Crucial activities comprise community campaigns to help stop the spread of the disease and increase understanding and awareness among affected and at-risk populations, including rural communities who rely on bushmeat as a source of livelihood and food; strengthening savings and loan schemes, particularly those involving women; and the provision of in-kind or financial support to vulnerable households to safeguard livelihoods and incomes.

How have the activities related to the provision of bushmeat alternative gone down with the population? What is your long-term forecast for success?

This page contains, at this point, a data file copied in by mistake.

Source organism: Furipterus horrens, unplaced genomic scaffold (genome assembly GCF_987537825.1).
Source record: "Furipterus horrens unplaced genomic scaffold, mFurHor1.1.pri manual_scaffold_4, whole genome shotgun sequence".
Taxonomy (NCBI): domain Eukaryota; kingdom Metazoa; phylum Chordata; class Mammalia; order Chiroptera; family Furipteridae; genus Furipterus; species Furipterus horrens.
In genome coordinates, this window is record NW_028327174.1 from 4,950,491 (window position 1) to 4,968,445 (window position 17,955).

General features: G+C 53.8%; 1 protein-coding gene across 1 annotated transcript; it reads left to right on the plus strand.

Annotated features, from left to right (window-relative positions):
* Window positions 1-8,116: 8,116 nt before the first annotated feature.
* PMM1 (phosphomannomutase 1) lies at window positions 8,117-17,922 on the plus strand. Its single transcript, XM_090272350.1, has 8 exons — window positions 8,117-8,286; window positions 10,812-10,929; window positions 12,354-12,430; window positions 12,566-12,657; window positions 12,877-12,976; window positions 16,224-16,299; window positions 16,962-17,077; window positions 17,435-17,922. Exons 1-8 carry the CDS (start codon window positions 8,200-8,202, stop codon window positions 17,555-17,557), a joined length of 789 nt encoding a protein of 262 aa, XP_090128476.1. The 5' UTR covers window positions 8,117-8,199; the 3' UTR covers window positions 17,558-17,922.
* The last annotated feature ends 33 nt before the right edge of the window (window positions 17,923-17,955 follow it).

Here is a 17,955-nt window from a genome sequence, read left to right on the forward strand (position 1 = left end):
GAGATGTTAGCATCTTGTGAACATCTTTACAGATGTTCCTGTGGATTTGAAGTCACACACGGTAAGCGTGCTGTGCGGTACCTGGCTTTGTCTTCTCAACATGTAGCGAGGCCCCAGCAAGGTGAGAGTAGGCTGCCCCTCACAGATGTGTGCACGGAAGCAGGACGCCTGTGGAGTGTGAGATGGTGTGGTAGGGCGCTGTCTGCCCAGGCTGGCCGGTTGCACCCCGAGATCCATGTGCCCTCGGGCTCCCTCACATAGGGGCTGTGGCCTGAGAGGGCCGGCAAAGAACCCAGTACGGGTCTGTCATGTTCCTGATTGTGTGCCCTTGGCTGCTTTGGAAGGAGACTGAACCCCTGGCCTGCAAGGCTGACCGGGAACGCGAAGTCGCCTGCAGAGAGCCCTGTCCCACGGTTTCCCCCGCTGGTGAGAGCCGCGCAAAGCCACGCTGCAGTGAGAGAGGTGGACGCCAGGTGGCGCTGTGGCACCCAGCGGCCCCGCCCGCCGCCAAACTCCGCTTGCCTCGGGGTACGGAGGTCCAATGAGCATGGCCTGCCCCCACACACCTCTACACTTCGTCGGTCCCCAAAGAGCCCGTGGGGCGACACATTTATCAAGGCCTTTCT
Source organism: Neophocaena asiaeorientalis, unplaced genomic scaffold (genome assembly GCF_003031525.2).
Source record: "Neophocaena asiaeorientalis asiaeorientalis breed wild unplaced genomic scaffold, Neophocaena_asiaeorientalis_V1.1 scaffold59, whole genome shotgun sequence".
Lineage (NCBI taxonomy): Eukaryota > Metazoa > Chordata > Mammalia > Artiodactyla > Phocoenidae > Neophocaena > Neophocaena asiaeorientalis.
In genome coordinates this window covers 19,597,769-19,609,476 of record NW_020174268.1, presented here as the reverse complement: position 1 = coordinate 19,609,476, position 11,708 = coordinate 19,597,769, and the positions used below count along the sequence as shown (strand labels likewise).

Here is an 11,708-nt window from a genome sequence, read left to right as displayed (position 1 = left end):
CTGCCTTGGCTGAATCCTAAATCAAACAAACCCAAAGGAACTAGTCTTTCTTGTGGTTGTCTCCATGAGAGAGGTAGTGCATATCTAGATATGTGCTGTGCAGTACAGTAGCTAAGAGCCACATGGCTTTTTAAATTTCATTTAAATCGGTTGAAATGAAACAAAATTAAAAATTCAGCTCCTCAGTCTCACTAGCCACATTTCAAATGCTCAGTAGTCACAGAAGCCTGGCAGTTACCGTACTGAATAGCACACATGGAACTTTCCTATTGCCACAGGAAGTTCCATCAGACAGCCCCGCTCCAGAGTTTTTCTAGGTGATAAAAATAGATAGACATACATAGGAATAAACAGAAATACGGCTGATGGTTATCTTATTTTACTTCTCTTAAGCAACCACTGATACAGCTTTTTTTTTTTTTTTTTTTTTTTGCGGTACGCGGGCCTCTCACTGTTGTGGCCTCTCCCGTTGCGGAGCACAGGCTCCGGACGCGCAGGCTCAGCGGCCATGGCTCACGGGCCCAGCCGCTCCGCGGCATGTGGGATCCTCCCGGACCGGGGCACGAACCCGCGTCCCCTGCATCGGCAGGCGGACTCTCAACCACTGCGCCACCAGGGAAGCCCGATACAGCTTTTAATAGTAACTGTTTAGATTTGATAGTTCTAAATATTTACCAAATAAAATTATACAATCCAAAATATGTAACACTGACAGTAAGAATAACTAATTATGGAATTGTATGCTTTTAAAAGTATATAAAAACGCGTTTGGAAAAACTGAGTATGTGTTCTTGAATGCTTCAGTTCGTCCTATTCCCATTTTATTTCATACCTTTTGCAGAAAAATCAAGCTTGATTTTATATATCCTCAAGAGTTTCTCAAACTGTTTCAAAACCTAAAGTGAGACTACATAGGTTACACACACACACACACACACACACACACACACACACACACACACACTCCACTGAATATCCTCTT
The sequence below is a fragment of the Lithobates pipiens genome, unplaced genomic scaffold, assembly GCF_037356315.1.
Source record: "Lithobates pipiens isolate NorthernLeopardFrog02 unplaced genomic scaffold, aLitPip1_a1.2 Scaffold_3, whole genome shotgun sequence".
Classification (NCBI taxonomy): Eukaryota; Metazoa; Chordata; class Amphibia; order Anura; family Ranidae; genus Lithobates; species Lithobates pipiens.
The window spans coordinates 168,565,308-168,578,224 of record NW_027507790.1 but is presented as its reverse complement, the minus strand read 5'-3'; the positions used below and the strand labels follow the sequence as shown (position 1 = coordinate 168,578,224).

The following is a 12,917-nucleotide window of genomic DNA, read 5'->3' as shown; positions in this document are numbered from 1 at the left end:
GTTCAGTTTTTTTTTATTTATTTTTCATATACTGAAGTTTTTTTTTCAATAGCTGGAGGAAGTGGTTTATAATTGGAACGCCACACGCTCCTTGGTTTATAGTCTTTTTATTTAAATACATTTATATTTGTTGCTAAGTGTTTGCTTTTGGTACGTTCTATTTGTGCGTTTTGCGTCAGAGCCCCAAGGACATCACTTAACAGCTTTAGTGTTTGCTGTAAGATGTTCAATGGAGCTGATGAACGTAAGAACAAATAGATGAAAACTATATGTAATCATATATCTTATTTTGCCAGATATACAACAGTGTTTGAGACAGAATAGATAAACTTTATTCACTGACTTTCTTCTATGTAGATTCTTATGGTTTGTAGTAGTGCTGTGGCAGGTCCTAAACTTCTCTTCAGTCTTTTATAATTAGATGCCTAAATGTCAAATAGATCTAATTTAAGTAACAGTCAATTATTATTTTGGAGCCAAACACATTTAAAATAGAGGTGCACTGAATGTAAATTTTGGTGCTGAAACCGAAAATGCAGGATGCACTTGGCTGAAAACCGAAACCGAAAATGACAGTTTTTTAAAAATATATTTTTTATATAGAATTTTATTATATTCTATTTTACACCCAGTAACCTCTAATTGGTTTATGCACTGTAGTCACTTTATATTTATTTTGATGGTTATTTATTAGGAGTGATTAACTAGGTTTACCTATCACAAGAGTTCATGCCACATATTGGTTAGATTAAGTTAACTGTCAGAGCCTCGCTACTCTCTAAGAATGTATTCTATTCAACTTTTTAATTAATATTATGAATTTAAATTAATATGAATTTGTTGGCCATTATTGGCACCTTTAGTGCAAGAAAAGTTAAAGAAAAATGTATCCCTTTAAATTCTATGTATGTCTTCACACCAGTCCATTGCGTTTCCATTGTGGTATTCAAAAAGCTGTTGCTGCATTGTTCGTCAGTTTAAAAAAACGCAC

The FAO multidisciplinary mission to Guinea in November 2014 highlighted the progressive implementation of adaptation strategies to withstand the loss of income caused by the ban on selling bushmeat and the seizures that went with it. Some women who usually make a living from trading meat have been able to convert to selling other products such as dried fish, or market gardening. These alternative strategies to bushmeat are adapted to the local context and seem to be accepted by the rural population.